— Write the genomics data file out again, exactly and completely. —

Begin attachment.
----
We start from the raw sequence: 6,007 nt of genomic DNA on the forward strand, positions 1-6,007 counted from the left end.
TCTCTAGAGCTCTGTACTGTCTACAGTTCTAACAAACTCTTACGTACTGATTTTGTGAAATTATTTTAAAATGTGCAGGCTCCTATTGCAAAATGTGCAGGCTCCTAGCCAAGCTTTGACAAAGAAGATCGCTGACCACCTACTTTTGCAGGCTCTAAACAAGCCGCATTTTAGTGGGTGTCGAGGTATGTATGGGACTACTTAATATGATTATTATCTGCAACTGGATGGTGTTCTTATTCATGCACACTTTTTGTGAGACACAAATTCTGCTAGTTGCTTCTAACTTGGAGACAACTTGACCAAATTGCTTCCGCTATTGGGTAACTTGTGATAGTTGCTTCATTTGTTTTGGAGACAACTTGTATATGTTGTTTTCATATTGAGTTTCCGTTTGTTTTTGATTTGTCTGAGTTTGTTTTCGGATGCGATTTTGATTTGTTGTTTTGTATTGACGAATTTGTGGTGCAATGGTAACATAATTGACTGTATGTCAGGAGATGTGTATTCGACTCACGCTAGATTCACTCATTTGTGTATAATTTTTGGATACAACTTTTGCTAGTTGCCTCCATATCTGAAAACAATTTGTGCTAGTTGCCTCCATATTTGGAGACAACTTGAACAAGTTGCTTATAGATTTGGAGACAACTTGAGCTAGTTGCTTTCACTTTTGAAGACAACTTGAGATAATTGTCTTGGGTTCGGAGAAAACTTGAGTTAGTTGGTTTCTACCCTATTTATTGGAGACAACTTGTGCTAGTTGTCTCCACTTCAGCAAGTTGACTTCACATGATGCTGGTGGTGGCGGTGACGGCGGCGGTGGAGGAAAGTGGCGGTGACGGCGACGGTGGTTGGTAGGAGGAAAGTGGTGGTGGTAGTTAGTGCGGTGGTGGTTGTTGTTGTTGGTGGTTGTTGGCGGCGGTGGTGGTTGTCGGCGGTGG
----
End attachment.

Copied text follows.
We start from the raw sequence: 6,007 nt of genomic DNA on the forward strand, positions 1-6,007 counted from the left end.
TCTCTAGAGCTCTGTACTGTCTACAGTTCTAACAAACTCTTACGTACTGATTTTGTGAAATTATTTTAAAATGTGCAGGCTCCTATTGCAAAATGTGCAGGCTCCTAGCCAAGCTTTGACAAAGAAGATCGCTGACCACCTACTTTTGCAGGCTCTAAACAAGCCGCATTTTAGTGGGTGTCGAGGTATGTATGGGACTACTTAATATGATTATTATCTGCAACTGGATGGTGTTCTTATTCATGCACACTTTTTGTGAGACACAAATTCTGCTAGTTGCTTCTAACTTGGAGACAACTTGACCAAATTGCTTCCGCTATTGGGTAACTTGTGATAGTTGCTTCATTTGTTTTGGAGACAACTTGTATATGTTGTTTTCATATTGAGTTTCCGTTTGTTTTTGATTTGTCTGAGTTTGTTTTCGGATGCGATTTTGATTTGTTGTTTTGTATTGACGAATTTGTGGTGCAATGGTAACATAATTGACTGTATGTCAGGAGATGTGTATTCGACTCACGCTAGATTCACTCATTTGTGTATAATTTTTGGATACAACTTTTGCTAGTTGCCTCCATATCTGAAAACAATTTGTGCTAGTTGCCTCCATATTTGGAGACAACTTGAACAAGTTGCTTATAGATTTGGAGACAACTTGAGCTAGTTGCTTTCACTTTTGAAGACAACTTGAGATAATTGTCTTGGGTTCGGAGAAAACTTGAGTTAGTTGGTTTCTACCCTATTTATTGGAGACAACTTGTGCTAGTTGTCTCCACTTCAGCAAGTTGACTTCACATGATGCTGGTGGTGGCGGTGACGGCGGCGGTGGAGGAAAGTGGCGGTGACGGCGACGGTGGTTGGTAGGAGGAAAGTGGTGGTGGTAGTTAGTGCGGTGGTGGTTGTTGTTGTTGGTGGTTGTTGGCGGCGGTGGTGGTTGTCGGCGGTGG